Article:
The Russian stock market has been as cold as Siberia. With Vladimir Putin menacing Ukraine, iShares MSCI Russia ETF (ERUS) lost 15.9 percent during the first two months of 2014, according to Morningstar. In contrast, the S&P 500 gained 1 percent. After the recent losses, Russian stocks now sell for a price-to-book ratio of 0.6, half the recent average for the country and well below the S&P 500’s figure of 2.8.
Is it time to do some bottom fishing? Some mutual fund managers think so. The Russian market is among the cheapest in the world, they say. That is true enough, but the stocks of Putin’s country are only suitable for clients with strong stomachs. Even if the West does not intensify sanctions, the outlook is gloomy. Russian investors have been fleeing the country, shifting their money overseas. Foreigners are reluctant to provide capital at a time when expanded military actions could unsettle markets. If the sanctions are increased—as many in Congress advocate—then key Russian blue chips could suffer, and the economy might slip into recession.
“This is not a time to put a lot of money into Russia because the governance situation is opaque,” says Will Riley, portfolio manager of Guinness Atkinson Global Energy (GAGEX).
Clients who want to stick a toe into the icy Russian waters should consider diversified funds that have small positions in the country. A solid choice is Brandes Emerging Markets (BEMAX). Diehard contrarians, the Brandes portfolio managers love to shop in troubled economies. They scooped up depressed Thai shares in 2009 after a military coup unnerved investors. As the Arab Spring unfolded in 2011, the managers sought bargains in the Middle East. Most often the approach has worked. During the past three years, Brandes has outdone two thirds of emerging markets peers.
These days the Brandes managers have 11.2 percent of the fund’s assets in Russia, almost double the figure for the benchmark, the MSCI Emerging Markets Index. “The Russian market is trading for about four times forward earnings,” says portfolio manager Louis Lau. “We haven’t seen that kind of valuation since the global financial crisis.”
Among the cheapest stocks in Russia are the energy blue chips. Many of these oil and gas companies have long been unloved because they are owned by the government or heavily influenced by Moscow. While the energy business has been profitable, the shares have proved unpredictable when the regime made erratic moves. Moscow has been known to jail executives or dip into corporate cash hordes to fund other projects.
While Riley of Guinness Atkinson is wary of most Russian shares, he does hold one deeply depressed stock, Gazprom (OGZPY), a giant gas producer. During the years before the financial crisis, the Russian energy business boomed as global demand increased, and the Gazprom shares commanded a price-to-earnings multiple of 8. Now Riley says the multiple on 2014 earnings is 2.5, compared to figures of 12 to 16 for U.S. companies. Riley does not expect that Gazprom will soon trade at the same level as Exxon Mobil (XOM). But he says that the shares can rebound back to their old average levels. “The company will remain profitable because Europe will be dependent on Russian gas imports for some time to come,” he says.
To hold a bigger stake in Russia, consider US Global Investors Emerging Europe (EUROX). The fund’s benchmark has 55 percent of assets in Russia. With storm clouds on the horizon last year, US Global lowered its Russia allocation to 40 percent. Since then portfolio manager John Derrick has continued trimming stocks of government-controlled banks and energy companies. Instead, Derrick has been shifting to growing companies that are owned by private shareholders—not the government. A holding is Yandex (YNDX), which is sometimes called the Russian Google. Besides operating a search engine, the company also provides email and map services. Sales are growing steadily as more Russians come online. “This is a quality company with high returns on equity,” says Derrick.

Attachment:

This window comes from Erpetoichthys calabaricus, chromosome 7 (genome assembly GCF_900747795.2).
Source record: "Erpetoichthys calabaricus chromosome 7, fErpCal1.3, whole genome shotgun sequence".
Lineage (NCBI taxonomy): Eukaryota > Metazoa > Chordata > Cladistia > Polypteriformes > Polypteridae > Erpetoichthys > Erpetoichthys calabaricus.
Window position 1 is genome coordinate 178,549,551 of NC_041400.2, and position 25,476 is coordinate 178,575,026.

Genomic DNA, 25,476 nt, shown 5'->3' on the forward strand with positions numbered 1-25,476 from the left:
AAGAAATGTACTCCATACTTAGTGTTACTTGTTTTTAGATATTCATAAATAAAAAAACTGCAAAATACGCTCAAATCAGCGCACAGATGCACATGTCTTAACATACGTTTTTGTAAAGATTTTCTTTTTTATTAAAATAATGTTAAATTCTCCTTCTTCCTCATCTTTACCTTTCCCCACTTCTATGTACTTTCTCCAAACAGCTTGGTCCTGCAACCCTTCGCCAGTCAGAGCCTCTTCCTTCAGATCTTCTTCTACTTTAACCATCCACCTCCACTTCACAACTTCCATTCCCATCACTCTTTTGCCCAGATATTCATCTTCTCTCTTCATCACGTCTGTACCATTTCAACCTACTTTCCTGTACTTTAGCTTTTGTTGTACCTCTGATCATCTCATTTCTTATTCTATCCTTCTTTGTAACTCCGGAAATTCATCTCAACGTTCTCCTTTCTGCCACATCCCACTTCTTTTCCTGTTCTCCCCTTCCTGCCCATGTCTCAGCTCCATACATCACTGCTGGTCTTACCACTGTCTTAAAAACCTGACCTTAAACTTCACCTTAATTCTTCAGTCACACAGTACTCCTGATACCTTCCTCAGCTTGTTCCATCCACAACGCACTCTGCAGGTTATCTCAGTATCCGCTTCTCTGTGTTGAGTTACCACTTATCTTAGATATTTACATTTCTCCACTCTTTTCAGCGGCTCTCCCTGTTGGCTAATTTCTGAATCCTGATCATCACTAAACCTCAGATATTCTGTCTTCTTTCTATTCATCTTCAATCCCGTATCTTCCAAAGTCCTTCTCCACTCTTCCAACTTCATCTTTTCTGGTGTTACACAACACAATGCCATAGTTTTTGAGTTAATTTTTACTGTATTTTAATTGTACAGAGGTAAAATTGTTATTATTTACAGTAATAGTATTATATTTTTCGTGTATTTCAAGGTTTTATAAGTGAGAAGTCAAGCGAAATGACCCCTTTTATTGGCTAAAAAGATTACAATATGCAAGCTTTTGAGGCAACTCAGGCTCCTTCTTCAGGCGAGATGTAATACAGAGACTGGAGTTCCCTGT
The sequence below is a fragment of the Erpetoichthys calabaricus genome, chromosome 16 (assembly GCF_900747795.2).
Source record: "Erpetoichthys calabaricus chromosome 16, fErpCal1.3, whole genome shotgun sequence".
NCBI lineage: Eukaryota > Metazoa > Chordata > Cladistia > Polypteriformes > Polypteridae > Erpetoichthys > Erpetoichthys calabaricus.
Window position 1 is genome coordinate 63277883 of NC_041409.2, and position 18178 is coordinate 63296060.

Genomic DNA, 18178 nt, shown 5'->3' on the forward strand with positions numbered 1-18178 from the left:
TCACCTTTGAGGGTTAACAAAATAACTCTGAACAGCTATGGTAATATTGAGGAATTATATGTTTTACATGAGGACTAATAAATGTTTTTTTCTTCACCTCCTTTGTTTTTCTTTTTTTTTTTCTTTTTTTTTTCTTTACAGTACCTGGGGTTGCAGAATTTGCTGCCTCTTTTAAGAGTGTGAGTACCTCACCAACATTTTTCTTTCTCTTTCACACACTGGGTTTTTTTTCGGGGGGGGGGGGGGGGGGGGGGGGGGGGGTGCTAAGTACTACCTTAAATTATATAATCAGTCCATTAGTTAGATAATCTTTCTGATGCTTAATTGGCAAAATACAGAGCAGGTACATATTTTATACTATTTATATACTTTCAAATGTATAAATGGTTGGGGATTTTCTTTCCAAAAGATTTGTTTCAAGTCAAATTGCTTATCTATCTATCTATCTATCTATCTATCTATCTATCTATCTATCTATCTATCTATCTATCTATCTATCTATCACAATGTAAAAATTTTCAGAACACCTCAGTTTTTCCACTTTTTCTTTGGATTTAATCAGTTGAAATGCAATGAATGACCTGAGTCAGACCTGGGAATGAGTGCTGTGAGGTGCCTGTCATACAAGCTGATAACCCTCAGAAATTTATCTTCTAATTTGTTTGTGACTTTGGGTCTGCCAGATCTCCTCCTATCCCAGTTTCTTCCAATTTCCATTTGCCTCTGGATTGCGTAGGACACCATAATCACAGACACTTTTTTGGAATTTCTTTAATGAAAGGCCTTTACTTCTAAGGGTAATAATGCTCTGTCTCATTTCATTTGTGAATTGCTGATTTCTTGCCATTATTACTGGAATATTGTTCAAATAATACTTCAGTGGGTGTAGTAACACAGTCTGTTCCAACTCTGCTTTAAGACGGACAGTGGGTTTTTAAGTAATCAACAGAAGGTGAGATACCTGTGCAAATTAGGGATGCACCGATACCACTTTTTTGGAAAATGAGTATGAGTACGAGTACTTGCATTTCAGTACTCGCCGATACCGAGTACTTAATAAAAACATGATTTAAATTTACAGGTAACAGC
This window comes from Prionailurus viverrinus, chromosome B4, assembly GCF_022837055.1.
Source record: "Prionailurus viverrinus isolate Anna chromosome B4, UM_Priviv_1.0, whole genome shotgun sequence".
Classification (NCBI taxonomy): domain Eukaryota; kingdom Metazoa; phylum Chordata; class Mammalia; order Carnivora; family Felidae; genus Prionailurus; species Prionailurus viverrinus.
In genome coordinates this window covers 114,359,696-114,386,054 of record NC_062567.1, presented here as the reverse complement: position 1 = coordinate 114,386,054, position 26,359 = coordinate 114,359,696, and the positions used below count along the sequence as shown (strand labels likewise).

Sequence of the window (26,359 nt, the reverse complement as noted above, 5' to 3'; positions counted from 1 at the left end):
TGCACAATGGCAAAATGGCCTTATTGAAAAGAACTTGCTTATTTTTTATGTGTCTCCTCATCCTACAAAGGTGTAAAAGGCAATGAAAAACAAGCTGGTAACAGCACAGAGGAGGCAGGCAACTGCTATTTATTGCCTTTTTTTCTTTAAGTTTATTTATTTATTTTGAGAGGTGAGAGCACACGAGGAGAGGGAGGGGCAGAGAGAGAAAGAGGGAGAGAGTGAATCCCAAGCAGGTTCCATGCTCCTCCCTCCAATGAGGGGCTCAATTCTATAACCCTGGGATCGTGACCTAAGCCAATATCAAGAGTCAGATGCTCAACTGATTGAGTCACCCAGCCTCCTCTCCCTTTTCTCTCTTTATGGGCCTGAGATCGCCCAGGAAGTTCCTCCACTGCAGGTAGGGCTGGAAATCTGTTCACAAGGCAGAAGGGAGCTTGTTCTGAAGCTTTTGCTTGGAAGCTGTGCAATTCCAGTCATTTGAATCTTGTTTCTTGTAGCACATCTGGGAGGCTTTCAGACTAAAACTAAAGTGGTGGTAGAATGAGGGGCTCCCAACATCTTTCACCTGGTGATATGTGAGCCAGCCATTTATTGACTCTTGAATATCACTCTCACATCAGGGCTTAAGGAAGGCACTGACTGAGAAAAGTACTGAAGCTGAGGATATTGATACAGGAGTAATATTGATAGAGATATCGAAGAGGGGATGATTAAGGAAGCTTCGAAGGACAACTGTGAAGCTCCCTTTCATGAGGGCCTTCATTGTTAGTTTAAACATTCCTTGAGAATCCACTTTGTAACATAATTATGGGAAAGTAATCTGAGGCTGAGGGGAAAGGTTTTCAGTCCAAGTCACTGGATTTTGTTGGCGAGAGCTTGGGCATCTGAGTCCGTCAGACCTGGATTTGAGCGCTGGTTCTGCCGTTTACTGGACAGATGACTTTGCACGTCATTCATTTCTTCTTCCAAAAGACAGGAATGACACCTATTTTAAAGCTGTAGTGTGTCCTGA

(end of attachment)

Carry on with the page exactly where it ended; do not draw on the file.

While all kinds of Russian stocks have sunk, small caps suffered particularly severe damage. During the past year, Market Vectors Russia Small Cap ETF (RSXJ) fell 21.7 percent. In a few cases, some very high-quality companies were punished unfairly, says Andrey Kutuzov, portfolio manager of Wasatch Emerging Markets Small Cap (WAEMX). Kutuzov only takes companies with strong balance sheets, high returns on equity, and the ability to grow consistently. A holding is O’Key Group (OKEY), a leading operator of hypermarkets, giant grocery outlets. The company has grown rapidly by catering to upper-middle class consumers. “This is one of the best merchandisers in Russia with loyal customers and a strong brand,” says Kutuzov.
When Russian stocks sank, shares in Ukraine and some Eastern European countries also suffered. Portfolio managers have little interest in Ukraine because the market is so small. But they see opportunities in rising countries such as Czech Republic, Poland and Lithuania. With their low labor costs, the stronger Eastern European countries have emerged as growing manufacturing centers. Many German companies have moved production facilities to Poland and other countries where goods can be shipped easily to Western Europe. Even if exports to Russia slow, Poland should continue to thrive. The government estimates that GDP will grow 3 percent this year. “Poland’s main export market is the European Union, not Russia,” says Peter Kohli, chief investment officer of DMS Funds, which operates mutual funds that specialize in Eastern Europe.
As the European Union begins growing again, Poland should also prosper, says John Derrick of US Global Investors. He recommends PKO Bank Polski (PSZKY), the biggest bank in Poland. “If there is a broad-based expansion, then the big Polish banks will do well,” he says.